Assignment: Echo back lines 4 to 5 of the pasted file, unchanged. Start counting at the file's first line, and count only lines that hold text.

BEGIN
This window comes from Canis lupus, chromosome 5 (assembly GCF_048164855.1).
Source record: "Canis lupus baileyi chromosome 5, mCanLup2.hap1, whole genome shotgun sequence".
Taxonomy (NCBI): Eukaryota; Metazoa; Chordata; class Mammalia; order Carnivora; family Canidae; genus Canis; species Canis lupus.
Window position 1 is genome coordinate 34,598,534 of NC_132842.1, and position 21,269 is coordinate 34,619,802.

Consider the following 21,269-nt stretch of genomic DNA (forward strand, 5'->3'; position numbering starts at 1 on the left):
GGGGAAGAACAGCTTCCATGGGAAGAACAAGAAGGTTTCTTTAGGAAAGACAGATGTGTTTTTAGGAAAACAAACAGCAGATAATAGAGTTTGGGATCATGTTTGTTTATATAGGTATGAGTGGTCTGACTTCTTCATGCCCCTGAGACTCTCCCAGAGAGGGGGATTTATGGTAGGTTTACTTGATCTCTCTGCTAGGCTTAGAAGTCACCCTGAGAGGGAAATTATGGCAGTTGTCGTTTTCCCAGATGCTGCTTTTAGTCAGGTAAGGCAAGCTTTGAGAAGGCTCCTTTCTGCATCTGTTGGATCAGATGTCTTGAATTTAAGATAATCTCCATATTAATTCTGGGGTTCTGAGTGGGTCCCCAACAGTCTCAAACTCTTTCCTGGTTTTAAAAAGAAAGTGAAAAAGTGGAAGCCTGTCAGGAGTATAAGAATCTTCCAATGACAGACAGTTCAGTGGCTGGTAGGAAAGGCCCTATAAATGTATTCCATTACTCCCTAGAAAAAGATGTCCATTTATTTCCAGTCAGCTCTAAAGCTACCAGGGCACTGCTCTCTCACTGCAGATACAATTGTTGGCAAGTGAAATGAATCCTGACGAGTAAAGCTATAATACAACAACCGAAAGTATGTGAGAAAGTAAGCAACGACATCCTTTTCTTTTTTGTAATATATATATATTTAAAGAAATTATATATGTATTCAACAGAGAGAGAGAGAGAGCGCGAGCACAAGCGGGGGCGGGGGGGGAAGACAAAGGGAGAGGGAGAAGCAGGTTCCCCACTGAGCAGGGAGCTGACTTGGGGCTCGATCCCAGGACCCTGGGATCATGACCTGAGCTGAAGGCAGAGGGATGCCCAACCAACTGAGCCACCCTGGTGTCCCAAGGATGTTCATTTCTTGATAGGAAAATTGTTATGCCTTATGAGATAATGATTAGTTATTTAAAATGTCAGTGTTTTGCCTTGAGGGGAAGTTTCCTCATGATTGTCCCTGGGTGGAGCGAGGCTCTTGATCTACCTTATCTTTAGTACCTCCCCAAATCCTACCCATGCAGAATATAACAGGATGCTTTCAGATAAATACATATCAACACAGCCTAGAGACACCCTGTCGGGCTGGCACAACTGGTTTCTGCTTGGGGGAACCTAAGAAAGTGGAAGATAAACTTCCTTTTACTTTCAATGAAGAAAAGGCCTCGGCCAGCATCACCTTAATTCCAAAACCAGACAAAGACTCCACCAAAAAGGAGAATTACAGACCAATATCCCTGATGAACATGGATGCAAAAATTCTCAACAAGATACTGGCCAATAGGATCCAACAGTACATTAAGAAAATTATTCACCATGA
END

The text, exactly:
Window position 1 is genome coordinate 34,598,534 of NC_132842.1, and position 21,269 is coordinate 34,619,802.

Consider the following 21,269-nt stretch of genomic DNA (forward strand, 5'->3'; position numbering starts at 1 on the left):